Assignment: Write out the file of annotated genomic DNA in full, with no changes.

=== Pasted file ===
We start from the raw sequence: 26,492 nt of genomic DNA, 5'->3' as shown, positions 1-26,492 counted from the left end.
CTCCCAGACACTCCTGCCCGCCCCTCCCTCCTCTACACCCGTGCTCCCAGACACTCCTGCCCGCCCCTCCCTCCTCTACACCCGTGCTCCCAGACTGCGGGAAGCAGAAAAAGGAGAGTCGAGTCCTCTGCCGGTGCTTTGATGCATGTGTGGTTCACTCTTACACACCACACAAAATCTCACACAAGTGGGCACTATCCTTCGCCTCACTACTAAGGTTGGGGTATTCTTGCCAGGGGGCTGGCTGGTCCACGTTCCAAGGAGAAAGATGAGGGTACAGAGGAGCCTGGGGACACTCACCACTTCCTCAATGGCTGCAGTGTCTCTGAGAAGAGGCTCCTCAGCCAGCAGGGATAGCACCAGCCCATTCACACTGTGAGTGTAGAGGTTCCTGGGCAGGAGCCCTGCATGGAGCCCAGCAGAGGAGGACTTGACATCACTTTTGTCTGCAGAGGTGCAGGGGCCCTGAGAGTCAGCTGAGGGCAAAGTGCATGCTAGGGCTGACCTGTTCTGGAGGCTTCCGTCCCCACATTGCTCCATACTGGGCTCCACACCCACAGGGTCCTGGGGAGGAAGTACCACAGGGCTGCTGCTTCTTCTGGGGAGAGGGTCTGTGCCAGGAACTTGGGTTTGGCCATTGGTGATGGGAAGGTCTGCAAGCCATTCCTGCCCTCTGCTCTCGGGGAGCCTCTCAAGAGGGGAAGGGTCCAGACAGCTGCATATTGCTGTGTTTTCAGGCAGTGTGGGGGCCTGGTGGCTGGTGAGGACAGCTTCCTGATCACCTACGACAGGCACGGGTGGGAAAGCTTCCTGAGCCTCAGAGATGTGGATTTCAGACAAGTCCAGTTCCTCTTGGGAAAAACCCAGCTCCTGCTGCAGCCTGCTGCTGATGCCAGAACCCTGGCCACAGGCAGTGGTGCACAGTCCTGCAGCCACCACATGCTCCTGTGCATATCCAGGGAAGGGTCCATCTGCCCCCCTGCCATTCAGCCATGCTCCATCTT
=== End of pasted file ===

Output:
We start from the raw sequence: 26,492 nt of genomic DNA, 5'->3' as shown, positions 1-26,492 counted from the left end.
CTCCCAGACACTCCTGCCCGCCCCTCCCTCCTCTACACCCGTGCTCCCAGACACTCCTGCCCGCCCCTCCCTCCTCTACACCCGTGCTCCCAGACTGCGGGAAGCAGAAAAAGGAGAGTCGAGTCCTCTGCCGGTGCTTTGATGCATGTGTGGTTCACTCTTACACACCACACAAAATCTCACACAAGTGGGCACTATCCTTCGCCTCACTACTAAGGTTGGGGTATTCTTGCCAGGGGGCTGGCTGGTCCACGTTCCAAGGAGAAAGATGAGGGTACAGAGGAGCCTGGGGACACTCACCACTTCCTCAATGGCTGCAGTGTCTCTGAGAAGAGGCTCCTCAGCCAGCAGGGATAGCACCAGCCCATTCACACTGTGAGTGTAGAGGTTCCTGGGCAGGAGCCCTGCATGGAGCCCAGCAGAGGAGGACTTGACATCACTTTTGTCTGCAGAGGTGCAGGGGCCCTGAGAGTCAGCTGAGGGCAAAGTGCATGCTAGGGCTGACCTGTTCTGGAGGCTTCCGTCCCCACATTGCTCCATACTGGGCTCCACACCCACAGGGTCCTGGGGAGGAAGTACCACAGGGCTGCTGCTTCTTCTGGGGAGAGGGTCTGTGCCAGGAACTTGGGTTTGGCCATTGGTGATGGGAAGGTCTGCAAGCCATTCCTGCCCTCTGCTCTCGGGGAGCCTCTCAAGAGGGGAAGGGTCCAGACAGCTGCATATTGCTGTGTTTTCAGGCAGTGTGGGGGCCTGGTGGCTGGTGAGGACAGCTTCCTGATCACCTACGACAGGCACGGGTGGGAAAGCTTCCTGAGCCTCAGAGATGTGGATTTCAGACAAGTCCAGTTCCTCTTGGGAAAAACCCAGCTCCTGCTGCAGCCTGCTGCTGATGCCAGAACCCTGGCCACAGGCAGTGGTGCACAGTCCTGCAGCCACCACATGCTCCTGTGCATATCCAGGGAAGGGTCCATCTGCCCCCCTGCCATTCAGCCATGCTCCATCTT